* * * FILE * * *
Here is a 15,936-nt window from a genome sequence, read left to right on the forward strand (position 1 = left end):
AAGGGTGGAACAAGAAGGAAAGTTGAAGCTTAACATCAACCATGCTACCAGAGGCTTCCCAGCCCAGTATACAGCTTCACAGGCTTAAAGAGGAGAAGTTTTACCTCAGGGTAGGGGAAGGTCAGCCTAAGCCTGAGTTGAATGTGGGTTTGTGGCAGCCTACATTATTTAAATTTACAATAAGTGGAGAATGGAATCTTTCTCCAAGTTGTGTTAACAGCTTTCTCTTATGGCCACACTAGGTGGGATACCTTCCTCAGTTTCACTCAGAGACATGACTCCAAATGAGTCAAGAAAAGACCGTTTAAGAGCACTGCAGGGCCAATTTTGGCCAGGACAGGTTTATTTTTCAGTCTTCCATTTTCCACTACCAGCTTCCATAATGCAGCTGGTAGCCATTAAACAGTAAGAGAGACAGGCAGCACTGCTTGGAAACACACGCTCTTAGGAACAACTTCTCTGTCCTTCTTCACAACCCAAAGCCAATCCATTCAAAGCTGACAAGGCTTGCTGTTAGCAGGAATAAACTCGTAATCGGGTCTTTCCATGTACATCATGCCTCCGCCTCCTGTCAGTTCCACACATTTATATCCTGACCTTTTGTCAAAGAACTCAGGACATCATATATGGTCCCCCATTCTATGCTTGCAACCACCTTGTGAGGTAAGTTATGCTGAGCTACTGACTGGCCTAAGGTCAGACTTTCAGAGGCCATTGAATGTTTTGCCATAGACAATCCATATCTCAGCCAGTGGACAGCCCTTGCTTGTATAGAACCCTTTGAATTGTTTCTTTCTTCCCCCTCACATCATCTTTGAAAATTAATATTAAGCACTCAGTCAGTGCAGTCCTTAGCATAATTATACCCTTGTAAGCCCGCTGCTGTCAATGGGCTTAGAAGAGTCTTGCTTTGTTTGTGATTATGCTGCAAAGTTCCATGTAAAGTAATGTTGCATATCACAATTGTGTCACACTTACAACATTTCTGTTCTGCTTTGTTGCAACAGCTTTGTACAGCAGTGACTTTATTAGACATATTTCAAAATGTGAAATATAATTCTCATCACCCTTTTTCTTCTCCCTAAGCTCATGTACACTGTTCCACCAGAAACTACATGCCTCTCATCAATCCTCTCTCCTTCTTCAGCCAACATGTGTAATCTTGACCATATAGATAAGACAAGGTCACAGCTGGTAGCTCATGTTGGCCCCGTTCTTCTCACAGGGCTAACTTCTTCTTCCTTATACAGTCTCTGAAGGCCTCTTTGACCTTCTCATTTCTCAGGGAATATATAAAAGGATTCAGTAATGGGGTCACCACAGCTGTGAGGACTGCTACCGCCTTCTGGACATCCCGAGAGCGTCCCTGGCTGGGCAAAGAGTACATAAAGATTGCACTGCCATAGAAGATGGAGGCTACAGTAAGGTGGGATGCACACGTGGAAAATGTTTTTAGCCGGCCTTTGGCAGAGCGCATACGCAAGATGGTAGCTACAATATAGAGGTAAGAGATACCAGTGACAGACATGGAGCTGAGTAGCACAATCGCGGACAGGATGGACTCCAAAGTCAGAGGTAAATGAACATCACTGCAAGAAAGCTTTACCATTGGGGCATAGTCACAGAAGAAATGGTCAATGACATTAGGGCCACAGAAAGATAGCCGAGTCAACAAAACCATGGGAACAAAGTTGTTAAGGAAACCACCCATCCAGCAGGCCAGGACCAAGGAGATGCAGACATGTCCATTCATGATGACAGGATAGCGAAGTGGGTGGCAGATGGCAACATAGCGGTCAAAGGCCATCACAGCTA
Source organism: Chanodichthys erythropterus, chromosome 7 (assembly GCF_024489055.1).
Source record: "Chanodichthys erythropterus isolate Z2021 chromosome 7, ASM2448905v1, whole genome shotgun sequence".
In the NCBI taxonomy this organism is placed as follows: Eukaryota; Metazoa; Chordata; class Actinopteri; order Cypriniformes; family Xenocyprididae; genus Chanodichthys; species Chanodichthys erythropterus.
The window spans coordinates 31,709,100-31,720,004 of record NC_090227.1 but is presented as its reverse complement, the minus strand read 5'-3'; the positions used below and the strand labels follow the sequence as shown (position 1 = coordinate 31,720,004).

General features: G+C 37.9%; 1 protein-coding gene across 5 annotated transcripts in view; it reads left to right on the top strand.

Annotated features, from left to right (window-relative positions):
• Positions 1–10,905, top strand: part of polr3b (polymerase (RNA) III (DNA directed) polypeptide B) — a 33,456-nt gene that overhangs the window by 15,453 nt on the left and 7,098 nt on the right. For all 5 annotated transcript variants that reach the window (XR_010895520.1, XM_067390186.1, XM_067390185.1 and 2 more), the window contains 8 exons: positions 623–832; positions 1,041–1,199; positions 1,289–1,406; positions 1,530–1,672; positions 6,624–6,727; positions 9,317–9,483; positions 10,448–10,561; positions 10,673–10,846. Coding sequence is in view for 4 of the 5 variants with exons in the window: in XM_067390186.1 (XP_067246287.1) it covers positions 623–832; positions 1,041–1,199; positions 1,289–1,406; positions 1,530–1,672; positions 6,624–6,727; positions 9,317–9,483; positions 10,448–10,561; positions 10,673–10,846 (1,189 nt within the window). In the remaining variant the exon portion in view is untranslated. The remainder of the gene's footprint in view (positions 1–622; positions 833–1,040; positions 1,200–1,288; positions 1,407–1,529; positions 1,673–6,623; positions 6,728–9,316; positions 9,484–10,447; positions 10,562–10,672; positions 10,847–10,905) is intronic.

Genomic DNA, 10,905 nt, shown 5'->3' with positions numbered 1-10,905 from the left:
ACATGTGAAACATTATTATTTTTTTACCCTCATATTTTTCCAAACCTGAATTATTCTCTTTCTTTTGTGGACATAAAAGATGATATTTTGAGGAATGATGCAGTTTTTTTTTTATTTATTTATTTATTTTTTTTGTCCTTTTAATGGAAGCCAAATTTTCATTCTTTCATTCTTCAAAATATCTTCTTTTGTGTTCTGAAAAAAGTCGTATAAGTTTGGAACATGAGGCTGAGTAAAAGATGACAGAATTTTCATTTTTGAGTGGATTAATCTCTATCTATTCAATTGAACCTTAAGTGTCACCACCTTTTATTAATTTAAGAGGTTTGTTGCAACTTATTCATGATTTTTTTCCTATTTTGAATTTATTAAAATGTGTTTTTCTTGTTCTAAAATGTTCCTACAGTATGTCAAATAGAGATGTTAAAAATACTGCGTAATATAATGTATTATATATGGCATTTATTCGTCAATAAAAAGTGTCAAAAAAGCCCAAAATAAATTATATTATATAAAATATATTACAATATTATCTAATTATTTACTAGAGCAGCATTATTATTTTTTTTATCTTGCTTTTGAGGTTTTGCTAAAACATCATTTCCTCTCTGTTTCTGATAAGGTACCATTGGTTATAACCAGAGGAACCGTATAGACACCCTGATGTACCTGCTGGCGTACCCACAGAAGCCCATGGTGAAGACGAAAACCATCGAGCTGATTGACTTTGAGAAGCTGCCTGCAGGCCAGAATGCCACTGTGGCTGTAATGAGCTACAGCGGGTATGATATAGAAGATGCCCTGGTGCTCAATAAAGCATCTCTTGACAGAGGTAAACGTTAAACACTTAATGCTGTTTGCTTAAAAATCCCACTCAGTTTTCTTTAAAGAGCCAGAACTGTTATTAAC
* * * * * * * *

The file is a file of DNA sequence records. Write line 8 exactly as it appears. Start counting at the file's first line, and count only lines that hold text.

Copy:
Annotated features, from left to right (window-relative positions):